Al-Qosi, who moved to Afghanistan in 1996 to work with Islamic militants, struck a deal with U.S. military prosecutors in July 2010, pleading guilty to providing material support to terrorism and conspiracy in exchange for a 14-year sentence that would be shortened to two years from his conviction. It spared him the possibility of a much longer sentence, perhaps even life.
He was never accused of any specific acts of violence. He worked as a cook and helped gather supplies for a militant camp. His lawyer said he may have accompanied Osama bin Laden as part of an entourage but was never a member of the terrorist leader’s inner circle. Bin-Laden, founder of al-Qaida, was killed in a U.S. raid in Pakistan last year.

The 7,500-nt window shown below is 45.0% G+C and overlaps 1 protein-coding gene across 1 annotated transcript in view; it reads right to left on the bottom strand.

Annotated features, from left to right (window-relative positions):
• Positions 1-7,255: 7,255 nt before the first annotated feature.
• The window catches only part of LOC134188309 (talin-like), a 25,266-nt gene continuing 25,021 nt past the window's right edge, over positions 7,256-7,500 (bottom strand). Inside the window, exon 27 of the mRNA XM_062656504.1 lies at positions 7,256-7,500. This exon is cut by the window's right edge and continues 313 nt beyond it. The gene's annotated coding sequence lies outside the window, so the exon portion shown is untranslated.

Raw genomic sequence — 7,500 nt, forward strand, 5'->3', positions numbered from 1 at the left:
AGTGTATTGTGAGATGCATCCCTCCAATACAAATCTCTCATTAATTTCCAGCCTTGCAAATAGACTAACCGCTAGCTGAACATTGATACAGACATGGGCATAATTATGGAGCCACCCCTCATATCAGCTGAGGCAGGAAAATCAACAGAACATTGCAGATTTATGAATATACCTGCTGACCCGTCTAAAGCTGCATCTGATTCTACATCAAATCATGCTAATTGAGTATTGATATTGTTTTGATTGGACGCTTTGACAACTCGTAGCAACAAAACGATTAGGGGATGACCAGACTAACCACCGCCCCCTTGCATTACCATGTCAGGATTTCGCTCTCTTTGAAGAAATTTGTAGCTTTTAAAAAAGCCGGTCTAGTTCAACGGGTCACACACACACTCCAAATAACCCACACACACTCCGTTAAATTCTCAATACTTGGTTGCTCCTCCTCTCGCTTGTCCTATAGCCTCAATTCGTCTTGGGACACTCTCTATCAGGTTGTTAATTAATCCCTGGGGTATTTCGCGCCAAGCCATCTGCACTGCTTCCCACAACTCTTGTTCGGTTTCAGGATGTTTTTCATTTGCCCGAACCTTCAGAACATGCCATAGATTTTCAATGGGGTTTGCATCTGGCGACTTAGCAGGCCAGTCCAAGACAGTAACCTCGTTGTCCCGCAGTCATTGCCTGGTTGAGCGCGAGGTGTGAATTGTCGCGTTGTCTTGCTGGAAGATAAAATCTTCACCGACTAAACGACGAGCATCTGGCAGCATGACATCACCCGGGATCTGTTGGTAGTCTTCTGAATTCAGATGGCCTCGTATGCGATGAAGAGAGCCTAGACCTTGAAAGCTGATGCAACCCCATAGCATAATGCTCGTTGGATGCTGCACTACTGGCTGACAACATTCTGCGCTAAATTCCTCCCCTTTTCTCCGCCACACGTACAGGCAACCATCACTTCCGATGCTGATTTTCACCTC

Prosecutors at his military tribunal argued that al-Qaida could not have operated without the support of people like al-Qosi and that such assistance amounted to war crimes.
In Sudan, he will not face additional confinement, though he will be monitored as part of the reintegration program. Later, he will move back to his hometown of Atbara, where his family has a farm and a store, he said.